It’s early on a Sunday morning and I sit down in my studio to go over the latest promos I have received. Sometimes I look around my desk, piled with unopened packages and press releases, scratch my head, and wonder how I’m going to get through all of this, let alone pick out the gems that I want to share. The truth is, I listen to each album at least three or four times before I write about it, and I want to fall in love with each one! And with over a hundred in the queue, I don’t know if I’ll ever catch up! Oh well, not a bad problem to have, I suppose! Thankfully, I’ve got this Sound Bytes section, where I can share a few mini-reviews of the music that has recently graced my rotations. Today I’m also helped by Elizabeth Klisiewicz who covers the latest from riverrun, while I dust off submissions from The Boats, Asher, and Fabrizio Paterlini.
Pentimento from riverrun is an ambient project from Daniel Land (Modern Painters, Engineers) that was stitched together over a decade, revealing itself slowly in dense layers of sound. The project takes its name from the famous opening line of James Joyce’s Finnegan’s Wake. In artistic terms, pentimento is the reappearance in a painting of an underlying image that has been painted over. Pentimento drenches you in a profound sense of place. Furtive animal and machine noises waft in and out, but they fade away as you continue to move through this release. From small Somerset villages to the Irish seaside, Land has captured snippets and woven them into an impenetrable tapestry, twining places from his childhood with abandoned song fragments. Warm but visceral tones paint images of sailboats, buoys, and empty stretches of sand. Fragile melodies occasionally pierce through the haze and uplift your spirit before diving deep into the musical depths. Fans of Brian Eno, Tim Hecker, and Fennesz will definitely appreciate the exquisite care taken with this painstaking work. Highly recommended. Available as a CD from Big Cartel or digital download from Bandcamp.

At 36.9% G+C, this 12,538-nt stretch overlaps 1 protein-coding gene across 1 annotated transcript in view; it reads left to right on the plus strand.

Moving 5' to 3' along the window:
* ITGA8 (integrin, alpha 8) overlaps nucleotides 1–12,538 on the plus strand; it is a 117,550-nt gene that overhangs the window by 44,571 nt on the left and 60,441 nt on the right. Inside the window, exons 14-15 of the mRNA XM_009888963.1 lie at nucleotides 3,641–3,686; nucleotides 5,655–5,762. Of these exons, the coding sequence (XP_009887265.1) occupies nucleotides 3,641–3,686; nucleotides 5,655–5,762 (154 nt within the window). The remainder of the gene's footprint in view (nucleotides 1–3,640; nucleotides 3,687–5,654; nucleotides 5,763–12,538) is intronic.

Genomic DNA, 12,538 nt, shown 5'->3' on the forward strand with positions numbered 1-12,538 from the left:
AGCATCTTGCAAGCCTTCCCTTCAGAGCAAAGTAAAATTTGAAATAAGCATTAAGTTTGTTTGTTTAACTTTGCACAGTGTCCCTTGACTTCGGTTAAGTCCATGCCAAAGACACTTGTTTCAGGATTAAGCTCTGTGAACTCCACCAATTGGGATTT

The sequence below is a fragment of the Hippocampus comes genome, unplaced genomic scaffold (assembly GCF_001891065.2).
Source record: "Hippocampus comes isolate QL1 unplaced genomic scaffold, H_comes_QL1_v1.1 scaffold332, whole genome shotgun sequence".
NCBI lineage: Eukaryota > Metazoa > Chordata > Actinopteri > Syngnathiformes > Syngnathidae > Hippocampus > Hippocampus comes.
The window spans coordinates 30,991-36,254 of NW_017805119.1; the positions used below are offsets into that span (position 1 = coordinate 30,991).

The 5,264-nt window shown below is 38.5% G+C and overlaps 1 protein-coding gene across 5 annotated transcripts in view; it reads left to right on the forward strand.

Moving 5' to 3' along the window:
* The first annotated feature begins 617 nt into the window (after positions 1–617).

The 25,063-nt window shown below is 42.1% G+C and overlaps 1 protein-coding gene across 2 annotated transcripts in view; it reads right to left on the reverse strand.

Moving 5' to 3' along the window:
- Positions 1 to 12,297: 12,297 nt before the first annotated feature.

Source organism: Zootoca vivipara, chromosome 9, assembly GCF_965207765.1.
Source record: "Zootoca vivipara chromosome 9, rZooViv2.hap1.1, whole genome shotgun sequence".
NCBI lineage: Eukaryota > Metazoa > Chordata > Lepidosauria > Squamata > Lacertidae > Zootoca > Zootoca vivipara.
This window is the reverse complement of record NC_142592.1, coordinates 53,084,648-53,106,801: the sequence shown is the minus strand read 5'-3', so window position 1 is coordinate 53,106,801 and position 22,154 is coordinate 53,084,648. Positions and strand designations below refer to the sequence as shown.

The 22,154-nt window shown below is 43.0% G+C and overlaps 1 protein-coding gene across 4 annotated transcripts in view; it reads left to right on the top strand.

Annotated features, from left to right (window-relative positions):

Read also Two and a Half Questions with riverrun
Come on in, but please watch your step. The Boats take you on a journey through their version of the Modern Classics compilation entitled Sleepy Insect Music. With sixteen tracks recorded “at various times and places between 2003-2010”, the music fluctuates between purely instrumental modern classical composition to folktronica to lo-fi downtempo pieces to songs with vocals by Chris Stewart and Elaine Reynolds. Sleepy Insect Music is a collaborative release between Ian Hawgood‘s Home Normal label (read our Label Profile) and Yasuhiko Fukuzono‘s Tokyo-based flau. Oh, and this time, The Boats duo, originally comprised of Craig Tattersall (aka The Archivist and The Remote Viewer) and Andrew Hargreaves (co-owner of Lacies with his partner Alice), have been joined by the talented Danny Norbury (also a member of Le Lendemain with David Wenngren [aka Library Tapes])! Whew! A lot of name dropping! So we’ve got quite an artistic gathering here, which cultivates into a wonderful album, as expected. Originally conceived as a companion release to The Boats’ tour of Japan, this little gem collects some of the group’s past off-shoots, B-sides, and unreleased tracks. As usual, lo-fi electronics, tiny glitchy percussion, and fuzzy samples dominate the minimal compositions, except this time they are complimented by Norbury’s singing cello. Recommended for the followers of all of the above mentioned artists. I’m looking forward to more output from this newly revitalized trio!